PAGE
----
Biden’s Moratorium on Deportations Blocked in Texas Court

The ruling by a Trump appointee prevents President Joe Biden from instituting a deportation moratorium as part of his efforts to reset the nation’s immigration enforcement policies.

A Cuban migrant family is detained by National Guard soldiers along the Rio Grande in Ciudad Juarez, Mexico, on Feb. 16. (AP Photo/Christian Chavez)

VICTORIA, Texas (CN) — Refusing to let the Biden administration institute a 100-day pause on deportations, a federal judge ruled late Tuesday that the policy is likely unlawful because Texas would have to spend millions to incarcerate and educate immigrants who would otherwise be removed.

Biden announced the 100-day deportation pause on his first day in office through then-Acting Secretary of the Department of Homeland Security David Pekoske. Turning the page from the hardline anti-immigration policies of former President Donald Trump, the move is part of an effort to reset the nation’s immigration enforcement priorities with a more humanitarian focus.

Pekoske said the moratorium is needed so Homeland Security can shift its limited resources to enhancing security and helping process asylum seekers at the Southwest border while also protecting the health of Homeland Security staff and those with whom they interact, in compliance with Covid-19 protocols. 

The move brought an immediate challenge from Texas Attorney General Ken Paxton, a Republican and diehard Trump loyalist.

He sued the federal government and DHS officials on Jan. 22, the day the moratorium took effect, and secured a temporary restraining order four days later from U.S. District Judge Drew Tipton in Victoria, Texas.

Following up now with the nationwide preliminary injunction, Tipton has blocked the Biden administration from enforcing the moratorium until the case is resolved on the merits.

A Trump appointee to the bench, Tipton found Texas has standing because of costs it will incur incarcerating and educating immigrants who would be removed but for the 100-day deportation moratorium.

“Texas spends an average of $62.34 per day per inmate in its own detention facilities,” Tipton wrote. “In 2018, Texas detained 8,951 criminal aliens for a total of 2,439,110 days, costing it $152,054,117. If the 100-day pause causes the number of criminal aliens present in Texas to rise above and beyond what Texas had anticipated and a portion of those criminal aliens recidivate, Texas anticipates its costs ‘will increase.'”

Tipton also pointed to the federal government’s reimbursement of states for some of the costs of detaining undocumented immigrants, saying this proves acknowledgement that the deportation pause will financially harm Texas.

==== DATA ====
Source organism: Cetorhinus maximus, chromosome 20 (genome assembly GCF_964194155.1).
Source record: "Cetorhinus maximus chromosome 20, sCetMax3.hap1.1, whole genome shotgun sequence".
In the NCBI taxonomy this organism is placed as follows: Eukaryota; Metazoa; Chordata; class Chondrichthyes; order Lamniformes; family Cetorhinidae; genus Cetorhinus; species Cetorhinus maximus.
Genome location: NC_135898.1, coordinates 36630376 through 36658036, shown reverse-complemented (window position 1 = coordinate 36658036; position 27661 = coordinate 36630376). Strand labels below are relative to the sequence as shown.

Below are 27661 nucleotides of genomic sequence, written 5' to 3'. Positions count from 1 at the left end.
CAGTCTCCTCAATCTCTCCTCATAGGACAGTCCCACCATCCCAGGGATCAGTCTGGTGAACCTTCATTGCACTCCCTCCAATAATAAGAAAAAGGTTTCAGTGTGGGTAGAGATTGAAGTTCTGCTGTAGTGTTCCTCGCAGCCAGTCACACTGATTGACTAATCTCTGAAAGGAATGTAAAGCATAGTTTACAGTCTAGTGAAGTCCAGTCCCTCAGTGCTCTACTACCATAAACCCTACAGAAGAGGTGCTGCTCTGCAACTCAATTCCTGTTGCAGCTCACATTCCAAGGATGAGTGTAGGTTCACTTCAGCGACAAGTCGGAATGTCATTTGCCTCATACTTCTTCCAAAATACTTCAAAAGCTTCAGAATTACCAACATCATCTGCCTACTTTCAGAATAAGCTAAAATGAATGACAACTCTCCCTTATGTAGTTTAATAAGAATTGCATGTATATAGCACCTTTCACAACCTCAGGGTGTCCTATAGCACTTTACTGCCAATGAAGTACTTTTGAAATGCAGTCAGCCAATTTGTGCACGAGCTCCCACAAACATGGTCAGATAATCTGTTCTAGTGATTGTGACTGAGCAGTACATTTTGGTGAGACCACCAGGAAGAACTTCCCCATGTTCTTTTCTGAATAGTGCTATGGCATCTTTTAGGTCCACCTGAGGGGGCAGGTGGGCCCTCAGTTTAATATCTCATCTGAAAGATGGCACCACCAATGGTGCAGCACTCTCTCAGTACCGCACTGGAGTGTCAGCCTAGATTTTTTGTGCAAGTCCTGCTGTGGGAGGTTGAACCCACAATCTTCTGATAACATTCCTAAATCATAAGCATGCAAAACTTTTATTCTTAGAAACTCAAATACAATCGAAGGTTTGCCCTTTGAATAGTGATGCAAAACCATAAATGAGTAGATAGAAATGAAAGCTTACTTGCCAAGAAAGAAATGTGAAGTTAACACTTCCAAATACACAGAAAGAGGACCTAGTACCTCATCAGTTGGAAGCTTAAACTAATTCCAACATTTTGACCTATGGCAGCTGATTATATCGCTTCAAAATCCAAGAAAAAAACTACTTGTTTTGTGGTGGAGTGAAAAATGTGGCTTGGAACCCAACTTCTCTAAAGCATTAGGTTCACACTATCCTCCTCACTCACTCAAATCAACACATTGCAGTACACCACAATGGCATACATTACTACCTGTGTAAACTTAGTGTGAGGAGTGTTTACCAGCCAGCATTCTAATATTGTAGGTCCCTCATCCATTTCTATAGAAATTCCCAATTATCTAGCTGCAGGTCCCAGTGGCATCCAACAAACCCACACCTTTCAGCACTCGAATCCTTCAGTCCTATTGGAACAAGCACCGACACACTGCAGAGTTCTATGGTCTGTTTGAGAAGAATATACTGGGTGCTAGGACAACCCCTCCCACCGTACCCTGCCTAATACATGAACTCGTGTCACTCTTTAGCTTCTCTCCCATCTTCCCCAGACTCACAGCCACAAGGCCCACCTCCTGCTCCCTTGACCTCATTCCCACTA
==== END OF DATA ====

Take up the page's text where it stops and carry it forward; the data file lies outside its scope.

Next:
The federal government reimbursed $14.6 million, less than 10%, of the more than $152 million Texas spent detaining undocumented immigrants in 2018, according to the case record.

Tipton also credited Texas’ argument it will incur costs educating children who entered the country illegally without their parents, so-called “unaccompanied minors.”

Texas claims it educated 2,336 unaccompanied children from 2014 to 2020, with yearly costs ranging from $26.71 to $112.1 million. And for the current fiscal year Texas is spending $9,216 per student and $11,432 per student in its bilingual program. 

“The court finds that Texas’s claimed injury from unanticipated public education costs is sufficiently concrete and imminent. … And the harm is imminent because Texas is currently providing public education to unaccompanied children and demonstrates plans to continue doing so in the future,” Tipton wrote. 

Biden’s moratorium would not apply to people suspected of involvement in terrorism or espionage, who entered the country after Nov. 1, who voluntarily agree to be deported or those whom DHS has found it is required by law to remove.

The Biden administration argued Texas’ financial injury is all but negligible. 

It said, of the more than 1 million immigrants in the country with a final order of removal, DHS is detaining fewer than 6,000 of them, in part to prevent large Covid-19 outbreaks in immigrant prisons.

“Only some subset will be released during the pause — some DHS will continue to detain and some will be removed consistent with the Memorandum’s exceptions. Of those released, only a smaller portion would end up in Texas. And of those, a still smaller portion, if any, would rely on Texas social services,” the government argued in a Feb. 12 brief.

But Tipton found the government’s justifications for the moratorium lacking.

“Why does DHS need a 100-day pause on removals to ‘fairly and efficiently’ process immigration and asylum applications at the southwest border?” he wrote.

“Why is pausing removals essential to redirecting immigration resources? And equally crucial, why and how does the pause connect to the new executive’s need to reset priorities?” he continued.
Tipton also disagreed with the Biden administration’s claims federal law does not mandate immigrants be removed within 90 days after they are ordered deported.
The judge did, however, find federal law gives the Biden administration discretion over individual deportation cases.

He wrote that his preliminary injunction does not bar DHS from staying or canceling deportations and detaining some immigrants ordered removed for longer than 90 days.

The government says in briefs that it is often impossible to remove immigrants within 90 days because DHS must obtain “travel documents” from the immigrants’ home countries, with some countries even requiring interviews of the detainee at their U.S. consulates before they authorize their deportation.

Paxton’s office did not immediately respond Wednesday morning to a request for comment on the order.

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